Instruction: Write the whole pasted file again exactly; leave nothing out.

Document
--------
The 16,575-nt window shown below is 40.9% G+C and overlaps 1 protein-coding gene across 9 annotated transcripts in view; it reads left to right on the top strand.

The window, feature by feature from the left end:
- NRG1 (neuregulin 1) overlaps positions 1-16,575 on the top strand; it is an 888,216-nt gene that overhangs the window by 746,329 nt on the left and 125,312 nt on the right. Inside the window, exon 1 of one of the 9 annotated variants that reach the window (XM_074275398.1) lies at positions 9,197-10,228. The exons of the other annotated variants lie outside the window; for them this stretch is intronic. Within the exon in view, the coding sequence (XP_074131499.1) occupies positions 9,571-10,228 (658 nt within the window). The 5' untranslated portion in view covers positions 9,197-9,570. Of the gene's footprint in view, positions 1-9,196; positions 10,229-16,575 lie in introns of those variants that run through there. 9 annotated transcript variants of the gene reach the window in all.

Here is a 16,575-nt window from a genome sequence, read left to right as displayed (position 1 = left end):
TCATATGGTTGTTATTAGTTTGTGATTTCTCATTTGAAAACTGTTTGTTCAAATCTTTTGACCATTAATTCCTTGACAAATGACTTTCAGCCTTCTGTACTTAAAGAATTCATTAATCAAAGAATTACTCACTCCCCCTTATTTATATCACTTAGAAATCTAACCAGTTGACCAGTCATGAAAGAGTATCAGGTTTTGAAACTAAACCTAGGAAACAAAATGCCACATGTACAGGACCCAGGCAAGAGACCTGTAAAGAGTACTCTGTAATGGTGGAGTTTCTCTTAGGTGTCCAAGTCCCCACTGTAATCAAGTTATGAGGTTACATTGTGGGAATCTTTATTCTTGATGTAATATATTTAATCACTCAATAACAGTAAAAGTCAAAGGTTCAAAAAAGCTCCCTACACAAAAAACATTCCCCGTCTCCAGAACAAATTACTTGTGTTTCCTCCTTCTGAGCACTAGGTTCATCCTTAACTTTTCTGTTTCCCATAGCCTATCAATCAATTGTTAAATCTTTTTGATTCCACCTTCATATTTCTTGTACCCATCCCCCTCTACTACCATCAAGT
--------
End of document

The 16,575-nt window shown below is 40.9% G+C and overlaps 1 protein-coding gene across 9 annotated transcripts in view; it reads left to right on the top strand.

The window, feature by feature from the left end:
- NRG1 (neuregulin 1) overlaps positions 1-16,575 on the top strand; it is an 888,216-nt gene that overhangs the window by 746,329 nt on the left and 125,312 nt on the right. Inside the window, exon 1 of one of the 9 annotated variants that reach the window (XM_074275398.1) lies at positions 9,197-10,228. The exons of the other annotated variants lie outside the window; for them this stretch is intronic. Within the exon in view, the coding sequence (XP_074131499.1) occupies positions 9,571-10,228 (658 nt within the window). The 5' untranslated portion in view covers positions 9,197-9,570. Of the gene's footprint in view, positions 1-9,196; positions 10,229-16,575 lie in introns of those variants that run through there. 9 annotated transcript variants of the gene reach the window in all.

Here is a 16,575-nt window from a genome sequence, read left to right as displayed (position 1 = left end):
TCATATGGTTGTTATTAGTTTGTGATTTCTCATTTGAAAACTGTTTGTTCAAATCTTTTGACCATTAATTCCTTGACAAATGACTTTCAGCCTTCTGTACTTAAAGAATTCATTAATCAAAGAATTACTCACTCCCCCTTATTTATATCACTTAGAAATCTAACCAGTTGACCAGTCATGAAAGAGTATCAGGTTTTGAAACTAAACCTAGGAAACAAAATGCCACATGTACAGGACCCAGGCAAGAGACCTGTAAAGAGTACTCTGTAATGGTGGAGTTTCTCTTAGGTGTCCAAGTCCCCACTGTAATCAAGTTATGAGGTTACATTGTGGGAATCTTTATTCTTGATGTAATATATTTAATCACTCAATAACAGTAAAAGTCAAAGGTTCAAAAAAGCTCCCTACACAAAAAACATTCCCCGTCTCCAGAACAAATTACTTGTGTTTCCTCCTTCTGAGCACTAGGTTCATCCTTAACTTTTCTGTTTCCCATAGCCTATCAATCAATTGTTAAATCTTTTTGATTCCACCTTCATATTTCTTGTACCCATCCCCCTCTACTACCATCAAGT